This is why I very soon divided myself into two halves

"Here is the Doll" (NSFW) Exclaimed Hans Bellmer when he first met Unica Zürn who became the muse behind LaPoupee
Zurn: From my earliest childhood, the first woman’s eyes I encountered conveyed the same uncontrollable anguish spiders cause me…This is why I very soon divided myself into two halves
Zurn was artistically known as an anagrammatical poet and for her line drawings.
Bellmer indulged in bondage, tying Zurn whom he then photographed.
Her book Trumpets of Jericho has just been republished and reviewed.
posted by adamvasco on Nov 19, 2015 - 6 comments

tiny worlds

In an unexpected but effective mix of unlikely media, Toronto-based artist Talwst has created a series of miniature dioramas inside of antique ring boxes that capture wide array of scenes from various historical periods. http://www.boredpanda.com/antique-ring-box-mini-diorama-talwst/ [more inside]
posted by steinwald on Nov 18, 2015 - 6 comments

A’o ‘Ana (The Warning)

"Series of murals painted on a few of the thousands of icebergs freshly broken off from a nearby glacier. In the short time I was there, I witnessed the extreme melting rate first hand as the sound of ice cracking was a constant background noise while painting. Within a few weeks these murals will be forever gone, but for those who find them, I hope they ignite a sense of urgency, as they represent the millions of people in need of our help who are already being affected from the rising sea levels of Climate Change.” [more inside]
posted by Johnny Wallflower on Nov 17, 2015 - 11 comments

such is the folly of man

The Radical Sandcastles of Matt Kaliner, aka Sandcastle Matt: How To Build Sandcastles The Sandcastle Matt Way [more inside]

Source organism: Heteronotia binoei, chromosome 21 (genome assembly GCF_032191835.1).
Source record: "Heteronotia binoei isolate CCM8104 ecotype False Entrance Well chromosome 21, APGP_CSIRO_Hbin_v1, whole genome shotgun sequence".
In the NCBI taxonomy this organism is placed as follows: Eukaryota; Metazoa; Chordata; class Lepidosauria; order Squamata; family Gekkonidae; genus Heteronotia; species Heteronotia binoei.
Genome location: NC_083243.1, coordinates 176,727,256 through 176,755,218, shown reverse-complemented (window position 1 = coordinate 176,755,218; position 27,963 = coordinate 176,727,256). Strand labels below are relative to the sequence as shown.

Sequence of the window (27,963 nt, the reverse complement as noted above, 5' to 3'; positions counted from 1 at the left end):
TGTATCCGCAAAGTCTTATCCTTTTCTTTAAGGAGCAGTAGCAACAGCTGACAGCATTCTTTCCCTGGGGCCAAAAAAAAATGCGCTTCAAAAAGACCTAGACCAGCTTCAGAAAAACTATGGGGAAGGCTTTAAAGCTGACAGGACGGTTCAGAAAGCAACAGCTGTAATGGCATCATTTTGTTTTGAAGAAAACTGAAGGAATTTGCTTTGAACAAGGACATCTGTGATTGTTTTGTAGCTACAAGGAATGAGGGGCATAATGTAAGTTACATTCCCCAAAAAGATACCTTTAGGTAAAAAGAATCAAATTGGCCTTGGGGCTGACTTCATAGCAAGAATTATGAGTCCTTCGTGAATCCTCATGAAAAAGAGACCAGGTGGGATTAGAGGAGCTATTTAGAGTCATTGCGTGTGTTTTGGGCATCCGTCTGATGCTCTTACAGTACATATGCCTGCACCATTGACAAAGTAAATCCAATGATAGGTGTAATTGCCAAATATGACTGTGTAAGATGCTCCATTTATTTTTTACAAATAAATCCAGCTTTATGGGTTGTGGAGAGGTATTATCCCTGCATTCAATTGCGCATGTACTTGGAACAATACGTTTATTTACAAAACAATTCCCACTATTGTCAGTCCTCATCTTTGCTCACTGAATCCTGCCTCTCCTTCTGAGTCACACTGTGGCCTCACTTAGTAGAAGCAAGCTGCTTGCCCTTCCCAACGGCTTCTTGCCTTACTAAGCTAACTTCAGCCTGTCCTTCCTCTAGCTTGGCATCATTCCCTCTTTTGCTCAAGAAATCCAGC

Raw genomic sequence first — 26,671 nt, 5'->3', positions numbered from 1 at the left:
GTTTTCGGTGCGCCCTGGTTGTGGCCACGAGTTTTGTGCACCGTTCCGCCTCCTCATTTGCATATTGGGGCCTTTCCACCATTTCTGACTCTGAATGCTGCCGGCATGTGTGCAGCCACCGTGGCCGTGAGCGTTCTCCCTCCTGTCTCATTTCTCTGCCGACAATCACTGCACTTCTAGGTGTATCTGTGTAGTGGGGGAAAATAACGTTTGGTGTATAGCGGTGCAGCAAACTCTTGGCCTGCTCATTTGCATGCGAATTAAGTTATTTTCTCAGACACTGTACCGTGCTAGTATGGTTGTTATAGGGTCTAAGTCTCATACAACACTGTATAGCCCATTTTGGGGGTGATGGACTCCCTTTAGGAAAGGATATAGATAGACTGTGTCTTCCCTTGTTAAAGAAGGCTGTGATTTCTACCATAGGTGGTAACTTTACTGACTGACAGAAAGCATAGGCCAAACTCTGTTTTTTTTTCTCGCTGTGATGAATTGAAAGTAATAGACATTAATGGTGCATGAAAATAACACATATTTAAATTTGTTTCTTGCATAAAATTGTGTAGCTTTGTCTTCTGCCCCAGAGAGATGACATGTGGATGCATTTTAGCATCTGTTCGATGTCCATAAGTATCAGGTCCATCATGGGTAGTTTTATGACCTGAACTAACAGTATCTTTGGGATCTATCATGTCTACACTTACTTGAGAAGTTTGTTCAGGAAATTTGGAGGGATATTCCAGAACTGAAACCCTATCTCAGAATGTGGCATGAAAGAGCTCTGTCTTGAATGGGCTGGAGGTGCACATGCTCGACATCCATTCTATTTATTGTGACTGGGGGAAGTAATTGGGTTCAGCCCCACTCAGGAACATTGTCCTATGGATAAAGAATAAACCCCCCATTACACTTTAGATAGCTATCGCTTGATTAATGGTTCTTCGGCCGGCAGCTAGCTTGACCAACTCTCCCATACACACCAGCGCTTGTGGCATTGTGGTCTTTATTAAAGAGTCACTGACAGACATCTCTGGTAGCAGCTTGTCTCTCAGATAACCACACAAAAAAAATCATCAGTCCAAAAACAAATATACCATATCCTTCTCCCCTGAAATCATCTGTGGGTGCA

posted by the man of twists and turns on Nov 13, 2015 - 8 comments

On being a starving art critic

"So, we all need to remember that except for like 1% of 1% of 1% of everyone in the art world, almost no one in the art world makes money." Jerry Saltz turn his pockets inside out out to reveal that, despite being one of the best known art critics working, he lives paycheck to paycheck. The original facebook post is here. [more inside]
posted by batbat on Nov 9, 2015 - 30 comments

The Monster Project

With decreasing emphasis on creative arts in schools, The Monster Project is a collaborative project between elementary school kids and skilled artists from around the world, where kids draw monsters from their own imagination, and the professional artists take their own spin on it. The goal, according to the projects founders, is "to help children recognize the power of their own imaginations and to encourage them to pursue their creative potential."
posted by Karaage on Nov 6, 2015 - 31 comments

The World Through My Eyes

Native American artist George Redhawk creates eerily beautiful gifs even though he's legally blind. With help from computer software, the designer utilizes the art of gif-making to show others how he sees the world as a man who suddenly lost his sight.
posted by Pyrogenesis on Nov 6, 2015 - 11 comments

Four Months Hand-Cutting A Paper Microbe

“Cut Microbe” is a sculpture entirely hand cut out of paper. Measuring 44 inches/112cms in length, it is half a million times bigger than the ecoli bacteria upon which it is based. I wanted to create a sculpture that reflected in the process of being made the incredible scale and complexity of this microbiological world. I am amazed at the strange beauty of the natural world and wanted to open people’s eyes to aspects of it that they rarely see. -Rogan Brown
posted by jammy on Nov 5, 2015 - 19 comments

"Will you walk a little faster?" said a whiting to a snail.

"Do you know the young lady?" I asked.
"My Mary? Impossible!"
"Witness: I should prefer not to answer.